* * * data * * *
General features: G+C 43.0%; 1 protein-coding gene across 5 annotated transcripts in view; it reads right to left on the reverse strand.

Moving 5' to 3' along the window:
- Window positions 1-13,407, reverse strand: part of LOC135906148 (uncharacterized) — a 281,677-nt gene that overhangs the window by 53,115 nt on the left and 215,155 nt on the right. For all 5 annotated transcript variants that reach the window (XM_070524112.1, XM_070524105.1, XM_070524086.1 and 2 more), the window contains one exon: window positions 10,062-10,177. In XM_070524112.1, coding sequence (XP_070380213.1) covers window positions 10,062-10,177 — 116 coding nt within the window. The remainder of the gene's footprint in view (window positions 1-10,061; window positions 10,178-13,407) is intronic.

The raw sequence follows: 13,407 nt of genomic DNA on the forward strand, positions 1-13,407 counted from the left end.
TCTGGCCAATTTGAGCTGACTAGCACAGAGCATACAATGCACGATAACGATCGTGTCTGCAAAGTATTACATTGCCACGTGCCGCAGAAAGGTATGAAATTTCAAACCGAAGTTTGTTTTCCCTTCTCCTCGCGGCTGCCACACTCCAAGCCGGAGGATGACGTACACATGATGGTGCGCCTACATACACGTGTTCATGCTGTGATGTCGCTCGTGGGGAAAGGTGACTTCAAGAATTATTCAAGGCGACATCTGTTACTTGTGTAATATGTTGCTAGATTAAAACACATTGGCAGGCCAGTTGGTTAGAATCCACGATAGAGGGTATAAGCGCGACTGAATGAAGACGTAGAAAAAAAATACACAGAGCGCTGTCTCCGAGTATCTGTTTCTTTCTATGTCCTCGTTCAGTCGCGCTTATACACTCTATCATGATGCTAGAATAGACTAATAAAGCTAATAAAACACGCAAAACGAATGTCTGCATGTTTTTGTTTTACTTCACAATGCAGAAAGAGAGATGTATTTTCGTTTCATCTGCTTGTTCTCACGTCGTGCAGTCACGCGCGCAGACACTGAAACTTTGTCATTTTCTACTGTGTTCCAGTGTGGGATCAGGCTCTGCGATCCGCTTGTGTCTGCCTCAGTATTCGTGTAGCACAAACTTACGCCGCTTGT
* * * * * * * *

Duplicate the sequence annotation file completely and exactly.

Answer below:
General features: G+C 43.0%; 1 protein-coding gene across 5 annotated transcripts in view; it reads right to left on the reverse strand.

Moving 5' to 3' along the window:
- Window positions 1-13,407, reverse strand: part of LOC135906148 (uncharacterized) — a 281,677-nt gene that overhangs the window by 53,115 nt on the left and 215,155 nt on the right. For all 5 annotated transcript variants that reach the window (XM_070524112.1, XM_070524105.1, XM_070524086.1 and 2 more), the window contains one exon: window positions 10,062-10,177. In XM_070524112.1, coding sequence (XP_070380213.1) covers window positions 10,062-10,177 — 116 coding nt within the window. The remainder of the gene's footprint in view (window positions 1-10,061; window positions 10,178-13,407) is intronic.

The raw sequence follows: 13,407 nt of genomic DNA on the forward strand, positions 1-13,407 counted from the left end.
TCTGGCCAATTTGAGCTGACTAGCACAGAGCATACAATGCACGATAACGATCGTGTCTGCAAAGTATTACATTGCCACGTGCCGCAGAAAGGTATGAAATTTCAAACCGAAGTTTGTTTTCCCTTCTCCTCGCGGCTGCCACACTCCAAGCCGGAGGATGACGTACACATGATGGTGCGCCTACATACACGTGTTCATGCTGTGATGTCGCTCGTGGGGAAAGGTGACTTCAAGAATTATTCAAGGCGACATCTGTTACTTGTGTAATATGTTGCTAGATTAAAACACATTGGCAGGCCAGTTGGTTAGAATCCACGATAGAGGGTATAAGCGCGACTGAATGAAGACGTAGAAAAAAAATACACAGAGCGCTGTCTCCGAGTATCTGTTTCTTTCTATGTCCTCGTTCAGTCGCGCTTATACACTCTATCATGATGCTAGAATAGACTAATAAAGCTAATAAAACACGCAAAACGAATGTCTGCATGTTTTTGTTTTACTTCACAATGCAGAAAGAGAGATGTATTTTCGTTTCATCTGCTTGTTCTCACGTCGTGCAGTCACGCGCGCAGACACTGAAACTTTGTCATTTTCTACTGTGTTCCAGTGTGGGATCAGGCTCTGCGATCCGCTTGTGTCTGCCTCAGTATTCGTGTAGCACAAACTTACGCCGCTTGT